I wouldn’t call that evidence thin biff. The role of vitamin D in tuberculosis was actually pretty well nailed by studies of immigrants in the UK which demonstrate that latent TB infections will reactivate in the sunless climate. The demonstration of the role of Vit D in making defensins seems the likely physiological explanation.
I am wary though of some of the more hyperbolic claims I’ve seen about vitamin D lately. It’s fascinating stuff, sure. But until replicated in RCT rather than epidemiologically I think it’s too early to recommend universal supplementation with a vitamin that does have a toxic syndrome. Many vitamins have appeared similarly astounding in such studies and the benefits failed to pan out. This is likely due to certain epidemiologic biases that tend to show people who actively take care of themselves (take supplements, exercise, etc.) are generally wealthier, and healthier
First, in regard to toxicity, this site (NIH affiliated) states that 2,000 IU is the upper bound for Vitamin D daily intake. It recommends 200 IU for the young adult, and up to 600 IU for the elderly. I have brown skin, and it turns out that that means I’m about 1/6 as productive in producing Vitamin D via sun exposure as a white skinned person, so I doubt that the 200 IU recommendation really applies to me. To clear up my Vitamin D deficiency I consumed 3,000 IU per day for a month (3 1,000 IU tablets) and now am going through a regime of 2,000 IU in winter and 1,000 IU in summer. Note, even with the toxicity caution this is below that threshold.
The second issue is a serious one. People do tend to overreact to medical hypotheses and neglect confounds. That being said, I think this is a case where evolution has something to say; multiple evolutionary genomics papers have suggested that skin color is a trait that has been under very powerful selection of late in the northern hemisphere. One locus, OCA2, is the third longest haplotype in the European genome, and has a noticeable affect on skin color. Another locus, SLC24A5 has recently fixed in Europeans and seems to have been subject to selection on the order of 10% per generation across many populations. It accounts for 1/3 of the skin color difference between Europeans and Africans. Skin color has also been driven by selection in East Asia.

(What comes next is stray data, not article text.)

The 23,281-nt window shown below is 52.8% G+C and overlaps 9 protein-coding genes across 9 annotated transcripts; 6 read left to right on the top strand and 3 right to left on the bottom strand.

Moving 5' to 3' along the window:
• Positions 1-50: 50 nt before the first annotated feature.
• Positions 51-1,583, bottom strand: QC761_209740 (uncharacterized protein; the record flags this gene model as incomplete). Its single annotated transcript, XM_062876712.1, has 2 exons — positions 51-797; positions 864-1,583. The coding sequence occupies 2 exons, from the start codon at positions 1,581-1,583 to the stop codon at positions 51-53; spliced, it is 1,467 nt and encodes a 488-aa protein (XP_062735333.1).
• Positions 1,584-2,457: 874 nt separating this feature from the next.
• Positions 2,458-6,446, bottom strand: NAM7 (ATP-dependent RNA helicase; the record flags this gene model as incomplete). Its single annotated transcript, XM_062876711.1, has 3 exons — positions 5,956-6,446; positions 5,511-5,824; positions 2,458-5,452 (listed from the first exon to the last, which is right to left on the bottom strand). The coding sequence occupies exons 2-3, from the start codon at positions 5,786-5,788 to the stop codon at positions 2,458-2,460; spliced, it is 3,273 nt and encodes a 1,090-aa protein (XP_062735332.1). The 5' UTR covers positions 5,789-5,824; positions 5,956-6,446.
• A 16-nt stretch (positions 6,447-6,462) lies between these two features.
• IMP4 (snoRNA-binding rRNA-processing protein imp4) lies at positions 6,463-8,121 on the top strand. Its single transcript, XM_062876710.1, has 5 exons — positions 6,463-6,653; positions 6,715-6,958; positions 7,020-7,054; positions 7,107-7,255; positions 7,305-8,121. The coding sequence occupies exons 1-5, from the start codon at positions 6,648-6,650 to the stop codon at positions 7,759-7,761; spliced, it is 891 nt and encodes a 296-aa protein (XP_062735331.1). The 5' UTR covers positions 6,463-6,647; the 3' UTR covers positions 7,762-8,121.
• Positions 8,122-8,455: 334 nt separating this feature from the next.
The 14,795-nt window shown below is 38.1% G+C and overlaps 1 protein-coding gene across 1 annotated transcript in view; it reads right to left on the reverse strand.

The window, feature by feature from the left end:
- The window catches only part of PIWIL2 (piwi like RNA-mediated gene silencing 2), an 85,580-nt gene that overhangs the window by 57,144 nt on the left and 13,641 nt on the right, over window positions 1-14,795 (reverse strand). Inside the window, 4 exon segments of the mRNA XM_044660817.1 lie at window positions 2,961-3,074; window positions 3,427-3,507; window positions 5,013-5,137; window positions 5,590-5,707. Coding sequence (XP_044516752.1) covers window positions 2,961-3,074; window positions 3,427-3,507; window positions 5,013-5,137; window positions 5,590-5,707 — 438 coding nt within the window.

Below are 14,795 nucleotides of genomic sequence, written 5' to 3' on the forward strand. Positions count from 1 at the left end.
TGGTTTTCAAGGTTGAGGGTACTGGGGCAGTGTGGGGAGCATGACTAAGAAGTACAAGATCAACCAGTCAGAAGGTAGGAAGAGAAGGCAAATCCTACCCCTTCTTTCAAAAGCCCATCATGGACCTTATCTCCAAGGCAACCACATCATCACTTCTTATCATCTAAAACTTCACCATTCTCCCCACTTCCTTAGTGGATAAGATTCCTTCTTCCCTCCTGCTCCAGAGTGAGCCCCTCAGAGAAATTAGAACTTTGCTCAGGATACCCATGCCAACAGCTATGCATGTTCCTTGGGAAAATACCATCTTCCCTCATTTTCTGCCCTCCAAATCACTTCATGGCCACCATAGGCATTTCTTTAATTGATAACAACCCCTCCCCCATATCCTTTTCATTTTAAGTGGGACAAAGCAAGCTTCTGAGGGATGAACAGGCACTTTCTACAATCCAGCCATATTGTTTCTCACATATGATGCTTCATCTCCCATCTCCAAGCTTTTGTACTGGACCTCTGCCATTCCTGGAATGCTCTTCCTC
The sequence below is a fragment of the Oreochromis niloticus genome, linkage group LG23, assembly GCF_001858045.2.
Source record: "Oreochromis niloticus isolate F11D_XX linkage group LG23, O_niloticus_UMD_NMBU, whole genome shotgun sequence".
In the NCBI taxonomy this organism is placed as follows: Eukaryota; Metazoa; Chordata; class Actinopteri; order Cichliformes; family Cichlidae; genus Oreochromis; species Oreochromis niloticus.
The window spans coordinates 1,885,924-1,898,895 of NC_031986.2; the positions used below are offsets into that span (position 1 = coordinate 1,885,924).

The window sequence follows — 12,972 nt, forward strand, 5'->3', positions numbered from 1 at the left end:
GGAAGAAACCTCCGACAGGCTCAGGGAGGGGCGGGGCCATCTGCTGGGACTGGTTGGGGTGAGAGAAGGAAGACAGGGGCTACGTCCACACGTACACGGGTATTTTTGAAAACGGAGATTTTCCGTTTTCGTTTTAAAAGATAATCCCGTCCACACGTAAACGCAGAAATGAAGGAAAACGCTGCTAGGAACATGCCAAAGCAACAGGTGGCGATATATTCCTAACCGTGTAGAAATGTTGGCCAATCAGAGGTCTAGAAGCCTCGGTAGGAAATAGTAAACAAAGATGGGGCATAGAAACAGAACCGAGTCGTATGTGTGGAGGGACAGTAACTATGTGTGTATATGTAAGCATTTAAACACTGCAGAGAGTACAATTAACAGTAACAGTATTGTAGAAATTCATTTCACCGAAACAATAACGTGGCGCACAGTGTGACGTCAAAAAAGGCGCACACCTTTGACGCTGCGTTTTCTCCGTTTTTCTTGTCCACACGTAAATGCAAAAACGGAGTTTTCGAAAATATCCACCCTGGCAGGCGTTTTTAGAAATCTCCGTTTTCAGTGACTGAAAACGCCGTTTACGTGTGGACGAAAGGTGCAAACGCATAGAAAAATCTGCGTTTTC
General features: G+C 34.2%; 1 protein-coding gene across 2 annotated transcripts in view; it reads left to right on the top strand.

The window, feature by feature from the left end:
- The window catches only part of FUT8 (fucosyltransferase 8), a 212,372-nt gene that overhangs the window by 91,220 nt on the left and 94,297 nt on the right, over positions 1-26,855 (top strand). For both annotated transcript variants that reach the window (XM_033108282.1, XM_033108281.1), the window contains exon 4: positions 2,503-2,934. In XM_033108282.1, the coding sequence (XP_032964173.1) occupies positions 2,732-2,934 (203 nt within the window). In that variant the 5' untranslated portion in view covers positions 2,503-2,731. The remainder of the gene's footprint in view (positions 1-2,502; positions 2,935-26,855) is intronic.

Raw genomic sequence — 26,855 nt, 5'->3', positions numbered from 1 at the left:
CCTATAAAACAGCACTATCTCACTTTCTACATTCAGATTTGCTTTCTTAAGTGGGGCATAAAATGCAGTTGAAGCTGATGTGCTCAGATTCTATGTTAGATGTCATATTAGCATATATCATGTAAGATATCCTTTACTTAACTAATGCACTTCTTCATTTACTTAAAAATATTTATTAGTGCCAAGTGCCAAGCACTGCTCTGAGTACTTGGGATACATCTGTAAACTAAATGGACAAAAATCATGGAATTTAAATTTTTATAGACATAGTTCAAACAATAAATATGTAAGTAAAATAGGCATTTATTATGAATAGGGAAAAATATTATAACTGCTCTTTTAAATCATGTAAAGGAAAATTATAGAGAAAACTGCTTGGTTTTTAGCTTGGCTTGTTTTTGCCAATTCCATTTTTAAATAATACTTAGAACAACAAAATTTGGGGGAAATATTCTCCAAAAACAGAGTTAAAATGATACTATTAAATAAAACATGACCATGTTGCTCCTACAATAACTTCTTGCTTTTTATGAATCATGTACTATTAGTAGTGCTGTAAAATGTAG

The most parsimonious explanation for these selective events, some of the most powerful sweeps detectable in the human genome, is that there were Vitamin D deficiency issues across Eurasia. I have posited that the rise of agriculture resulted in a concomitant decline in intake of Vitamin D through diet and an increase in the frequency and virulence of epidemics because due to increased population density. In any case, the point is that there is a strong likelihood that Vitamin D had selective implications in the past, and I think that should weigh in as a prior when considering its health implications. The possibility that people with skin color in the range of my own were simply out-bred by their lighter skinned relatives 10,000 years ago across vast swaths of Eurasia suggests a major fitness penalty, and also makes me weigh my priors in assessing the validity of current medical research. That being said, just because the Vitamin D thesis is the best we have right now does not mean it is a definite answer (I have started to suspect that not all the light skin producing alleles were selected because of the light skin, and ergo Vitamin D production), and that uncertainty reduces the weight that one can place upon this avenue of insight.